This book is as pertinent today as it was when it was written. The huge changes in the political scene, the growth of capitalistic society, the failed attempts at the implication of so called communism and the oversights the authors freely admitted do not retract from the message running through the text.
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37 of 41 people found the following review helpful
5.0 out of 5 stars A classic, 21 Mar 2006
By 
Henry Ireton (Cambridge) - See all my reviews
(VINE VOICE)   
If you have not read this, read it now.
I do not agree with Marx but this book is indispensible to understanding the history of the 20th Century, you cannot reach into the mindset of many of the leading actors without tackling this book. There is a reason so many intelligent men and women saw within this book such a lot of truth and tried (in my view falsely) to apply it to their societies- this is a book which deserves to be read by any individual who thinks that they think. If you have read it and dismissed it or not read it you are not yet someone who has grappled with what the world is or might be. The thesis was when it was published provocative- it borrowed from Hegel, Rousseau and even for one of its most significant phrases Edmund Burke and retains features of Hegelian historical progression and Rousseauian account of the formation of civilised man- put together though it is a work of genius and deserves to be read now.
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2 of 2 people found the following review helpful
5.0 out of 5 stars You can't say that this isn't useful?, 1 Nov 2011
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Interesting to say the least, it really does give a different interpretation of today's society. If you are a balanced person, you can't discredit it, because it's just another interpretation and another system for the way we run our lives.
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7 of 8 people found the following review helpful
5.0 out of 5 stars An excellent, simply written introduction to Marxist ideas, 30 Oct 2001
By A Customer
This, being one of Marx's earliest works, outlines all his major views in a clear and concise way. Ideal for anyone who is interested in the basics of Marxism and finds the prospect of reading all three Volumes of Das Kapital daunting (as nearly everyone would).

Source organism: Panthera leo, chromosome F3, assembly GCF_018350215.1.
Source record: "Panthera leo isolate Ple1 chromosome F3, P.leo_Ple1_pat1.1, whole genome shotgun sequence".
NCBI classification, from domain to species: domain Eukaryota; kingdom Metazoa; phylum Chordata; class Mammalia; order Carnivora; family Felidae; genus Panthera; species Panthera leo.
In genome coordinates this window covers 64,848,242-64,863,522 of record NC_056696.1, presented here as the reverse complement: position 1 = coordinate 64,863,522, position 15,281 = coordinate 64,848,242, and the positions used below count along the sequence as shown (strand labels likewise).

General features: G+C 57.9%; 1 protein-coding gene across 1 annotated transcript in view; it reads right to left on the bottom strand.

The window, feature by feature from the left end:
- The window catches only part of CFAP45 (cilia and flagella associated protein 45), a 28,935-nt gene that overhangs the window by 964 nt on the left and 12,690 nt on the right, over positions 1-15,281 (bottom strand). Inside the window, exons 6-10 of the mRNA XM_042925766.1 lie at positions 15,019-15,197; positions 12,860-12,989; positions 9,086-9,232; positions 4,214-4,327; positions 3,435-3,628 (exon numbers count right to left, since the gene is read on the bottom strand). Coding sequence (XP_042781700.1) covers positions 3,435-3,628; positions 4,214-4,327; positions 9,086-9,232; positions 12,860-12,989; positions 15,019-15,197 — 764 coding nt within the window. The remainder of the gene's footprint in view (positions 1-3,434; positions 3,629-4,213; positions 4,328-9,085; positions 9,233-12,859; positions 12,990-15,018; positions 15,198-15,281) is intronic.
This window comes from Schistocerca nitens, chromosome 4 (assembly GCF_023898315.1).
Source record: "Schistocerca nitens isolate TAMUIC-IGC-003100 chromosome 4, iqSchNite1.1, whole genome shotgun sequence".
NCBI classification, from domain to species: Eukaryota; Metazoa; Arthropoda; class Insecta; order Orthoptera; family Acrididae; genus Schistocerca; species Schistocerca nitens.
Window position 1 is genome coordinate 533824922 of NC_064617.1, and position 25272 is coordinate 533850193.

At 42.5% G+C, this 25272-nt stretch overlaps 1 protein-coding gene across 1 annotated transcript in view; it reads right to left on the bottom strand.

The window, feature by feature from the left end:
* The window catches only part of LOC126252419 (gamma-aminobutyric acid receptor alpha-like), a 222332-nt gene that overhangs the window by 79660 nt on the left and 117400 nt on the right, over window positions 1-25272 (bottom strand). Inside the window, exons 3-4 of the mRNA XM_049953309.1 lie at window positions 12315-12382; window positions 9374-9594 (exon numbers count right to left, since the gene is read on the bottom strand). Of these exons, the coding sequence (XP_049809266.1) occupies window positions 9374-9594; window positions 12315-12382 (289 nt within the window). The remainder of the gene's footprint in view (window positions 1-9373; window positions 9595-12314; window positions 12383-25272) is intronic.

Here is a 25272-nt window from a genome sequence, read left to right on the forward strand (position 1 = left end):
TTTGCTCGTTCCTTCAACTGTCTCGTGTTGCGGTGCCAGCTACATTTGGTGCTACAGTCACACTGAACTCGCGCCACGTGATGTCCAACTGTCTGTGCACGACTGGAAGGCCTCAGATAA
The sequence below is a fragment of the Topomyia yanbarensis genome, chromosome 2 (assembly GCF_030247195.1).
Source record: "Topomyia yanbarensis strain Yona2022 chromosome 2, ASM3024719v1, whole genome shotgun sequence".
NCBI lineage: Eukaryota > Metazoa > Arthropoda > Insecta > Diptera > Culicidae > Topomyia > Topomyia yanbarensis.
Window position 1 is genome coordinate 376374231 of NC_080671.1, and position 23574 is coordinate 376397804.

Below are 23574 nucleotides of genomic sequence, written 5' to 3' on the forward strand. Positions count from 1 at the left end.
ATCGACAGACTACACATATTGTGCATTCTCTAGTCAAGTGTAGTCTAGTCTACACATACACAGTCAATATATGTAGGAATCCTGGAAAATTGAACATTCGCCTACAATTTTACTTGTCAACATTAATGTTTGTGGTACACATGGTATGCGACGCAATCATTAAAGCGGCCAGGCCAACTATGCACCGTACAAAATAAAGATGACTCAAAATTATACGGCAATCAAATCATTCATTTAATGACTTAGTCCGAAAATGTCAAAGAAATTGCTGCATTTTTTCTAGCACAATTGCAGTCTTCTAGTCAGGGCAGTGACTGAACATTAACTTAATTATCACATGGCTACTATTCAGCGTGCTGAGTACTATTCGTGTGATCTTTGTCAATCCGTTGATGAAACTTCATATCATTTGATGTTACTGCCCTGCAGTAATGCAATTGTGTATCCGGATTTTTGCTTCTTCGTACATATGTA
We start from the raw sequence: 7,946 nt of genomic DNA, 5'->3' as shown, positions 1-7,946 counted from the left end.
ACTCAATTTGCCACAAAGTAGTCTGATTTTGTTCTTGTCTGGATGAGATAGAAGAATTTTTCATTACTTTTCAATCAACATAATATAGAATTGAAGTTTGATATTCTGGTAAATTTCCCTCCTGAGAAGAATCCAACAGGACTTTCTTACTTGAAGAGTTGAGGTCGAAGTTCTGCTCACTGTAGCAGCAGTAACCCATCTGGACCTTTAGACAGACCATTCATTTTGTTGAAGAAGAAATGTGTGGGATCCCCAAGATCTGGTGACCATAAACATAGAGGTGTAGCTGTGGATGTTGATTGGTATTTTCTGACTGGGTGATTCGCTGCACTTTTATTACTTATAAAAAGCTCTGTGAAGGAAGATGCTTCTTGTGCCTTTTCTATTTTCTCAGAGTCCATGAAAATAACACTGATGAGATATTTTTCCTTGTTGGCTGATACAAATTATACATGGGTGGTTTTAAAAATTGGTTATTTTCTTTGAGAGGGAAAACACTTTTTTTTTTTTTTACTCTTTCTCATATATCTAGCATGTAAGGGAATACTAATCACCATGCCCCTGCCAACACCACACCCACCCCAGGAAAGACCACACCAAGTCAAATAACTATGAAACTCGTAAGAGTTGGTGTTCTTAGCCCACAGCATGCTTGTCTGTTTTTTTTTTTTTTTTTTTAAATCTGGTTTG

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1.0 out of 5 stars Castles in the sky, 13 April 2013
By 
Sam Quixote - See all my reviews
(TOP 50 REVIEWER)   
Marx and Engels take the position that globalisation is bad and that the spread of trade and free exchange of ideas is bad as it means people aren't satisfied with the old way of doing things after they are exposed to new ways. They don't like technology, adopting the luddite position that it makes everything worse. They believe technology makes workers redundant and take less joy in their work. Before I go any further, does anyone agree with this nonsense? It's like they want to freeze time indefinitely, they're so anti-progress! So far, so dumb.

Their anti-machine spiel continues as they fume that the bourgeois are in control of the machines and therefore the direction the world is taking. They want the working class to control this instead. So it's just one group of society jealous of what another group of society have. Nothing revolutionary here.

I had to include this quote from the manifesto as I found it ironic - "He (the working man) becomes an appendage of the machine, and it is only the most simple, most monotonous, and most easily acquired knack, that is required of him." Ironic as they claim this is the state of the working man under bourgeois rule but this is ultimately what would happen to countless millions under communist rule in the 20th century.

The manifesto contains largely sweeping statements that aren't backed up with examples or facts, and bizarre statements about the communist utopia that go along the lines of "if everyone were communist then there would be no competition and nobody would be better and so there would be no war". There's a lot of this "anti-competition" sentiment in the manifesto as apparently we should all be equal and competition means some would be better than others. And all the even weirder stuff about all private property is abolished - those so-called reasons behind that argument make no sense at all.